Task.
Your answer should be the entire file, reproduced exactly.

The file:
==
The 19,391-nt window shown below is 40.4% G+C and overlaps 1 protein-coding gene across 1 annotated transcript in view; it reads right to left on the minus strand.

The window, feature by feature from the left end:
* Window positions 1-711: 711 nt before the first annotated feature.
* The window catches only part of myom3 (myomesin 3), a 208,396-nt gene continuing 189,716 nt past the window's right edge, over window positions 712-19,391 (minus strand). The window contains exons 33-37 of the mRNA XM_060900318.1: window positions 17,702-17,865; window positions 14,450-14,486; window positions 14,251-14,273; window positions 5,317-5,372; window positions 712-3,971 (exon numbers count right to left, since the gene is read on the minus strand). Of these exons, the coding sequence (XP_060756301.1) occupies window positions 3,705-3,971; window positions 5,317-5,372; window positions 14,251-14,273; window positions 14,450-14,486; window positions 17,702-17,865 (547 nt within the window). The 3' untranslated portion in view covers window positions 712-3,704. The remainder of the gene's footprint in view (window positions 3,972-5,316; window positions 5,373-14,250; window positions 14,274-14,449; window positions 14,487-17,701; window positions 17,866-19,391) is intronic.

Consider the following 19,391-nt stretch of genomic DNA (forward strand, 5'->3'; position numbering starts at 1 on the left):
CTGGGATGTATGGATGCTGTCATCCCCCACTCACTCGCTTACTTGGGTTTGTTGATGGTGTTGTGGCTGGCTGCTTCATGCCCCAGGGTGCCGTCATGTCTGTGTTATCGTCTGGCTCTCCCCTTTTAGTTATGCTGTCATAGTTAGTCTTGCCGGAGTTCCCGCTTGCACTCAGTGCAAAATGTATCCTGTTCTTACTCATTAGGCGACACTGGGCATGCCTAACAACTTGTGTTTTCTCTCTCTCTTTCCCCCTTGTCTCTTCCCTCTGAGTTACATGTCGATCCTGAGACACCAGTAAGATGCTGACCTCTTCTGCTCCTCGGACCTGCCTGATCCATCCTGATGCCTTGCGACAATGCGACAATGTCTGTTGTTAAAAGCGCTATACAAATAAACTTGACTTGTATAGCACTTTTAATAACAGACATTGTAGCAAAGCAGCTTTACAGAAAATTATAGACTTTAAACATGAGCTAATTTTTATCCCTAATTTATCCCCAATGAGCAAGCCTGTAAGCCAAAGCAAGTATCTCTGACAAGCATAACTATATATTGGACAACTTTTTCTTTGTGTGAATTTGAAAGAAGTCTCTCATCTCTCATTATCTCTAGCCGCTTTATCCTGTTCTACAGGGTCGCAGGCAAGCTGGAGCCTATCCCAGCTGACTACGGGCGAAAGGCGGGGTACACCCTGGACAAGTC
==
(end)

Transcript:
The 19,391-nt window shown below is 40.4% G+C and overlaps 1 protein-coding gene across 1 annotated transcript in view; it reads right to left on the minus strand.

The window, feature by feature from the left end:
* Window positions 1-711: 711 nt before the first annotated feature.
* The window catches only part of myom3 (myomesin 3), a 208,396-nt gene continuing 189,716 nt past the window's right edge, over window positions 712-19,391 (minus strand). The window contains exons 33-37 of the mRNA XM_060900318.1: window positions 17,702-17,865; window positions 14,450-14,486; window positions 14,251-14,273; window positions 5,317-5,372; window positions 712-3,971 (exon numbers count right to left, since the gene is read on the minus strand). Of these exons, the coding sequence (XP_060756301.1) occupies window positions 3,705-3,971; window positions 5,317-5,372; window positions 14,251-14,273; window positions 14,450-14,486; window positions 17,702-17,865 (547 nt within the window). The 3' untranslated portion in view covers window positions 712-3,704. The remainder of the gene's footprint in view (window positions 3,972-5,316; window positions 5,373-14,250; window positions 14,274-14,449; window positions 14,487-17,701; window positions 17,866-19,391) is intronic.

Consider the following 19,391-nt stretch of genomic DNA (forward strand, 5'->3'; position numbering starts at 1 on the left):
CTGGGATGTATGGATGCTGTCATCCCCCACTCACTCGCTTACTTGGGTTTGTTGATGGTGTTGTGGCTGGCTGCTTCATGCCCCAGGGTGCCGTCATGTCTGTGTTATCGTCTGGCTCTCCCCTTTTAGTTATGCTGTCATAGTTAGTCTTGCCGGAGTTCCCGCTTGCACTCAGTGCAAAATGTATCCTGTTCTTACTCATTAGGCGACACTGGGCATGCCTAACAACTTGTGTTTTCTCTCTCTCTTTCCCCCTTGTCTCTTCCCTCTGAGTTACATGTCGATCCTGAGACACCAGTAAGATGCTGACCTCTTCTGCTCCTCGGACCTGCCTGATCCATCCTGATGCCTTGCGACAATGCGACAATGTCTGTTGTTAAAAGCGCTATACAAATAAACTTGACTTGTATAGCACTTTTAATAACAGACATTGTAGCAAAGCAGCTTTACAGAAAATTATAGACTTTAAACATGAGCTAATTTTTATCCCTAATTTATCCCCAATGAGCAAGCCTGTAAGCCAAAGCAAGTATCTCTGACAAGCATAACTATATATTGGACAACTTTTTCTTTGTGTGAATTTGAAAGAAGTCTCTCATCTCTCATTATCTCTAGCCGCTTTATCCTGTTCTACAGGGTCGCAGGCAAGCTGGAGCCTATCCCAGCTGACTACGGGCGAAAGGCGGGGTACACCCTGGACAAGTC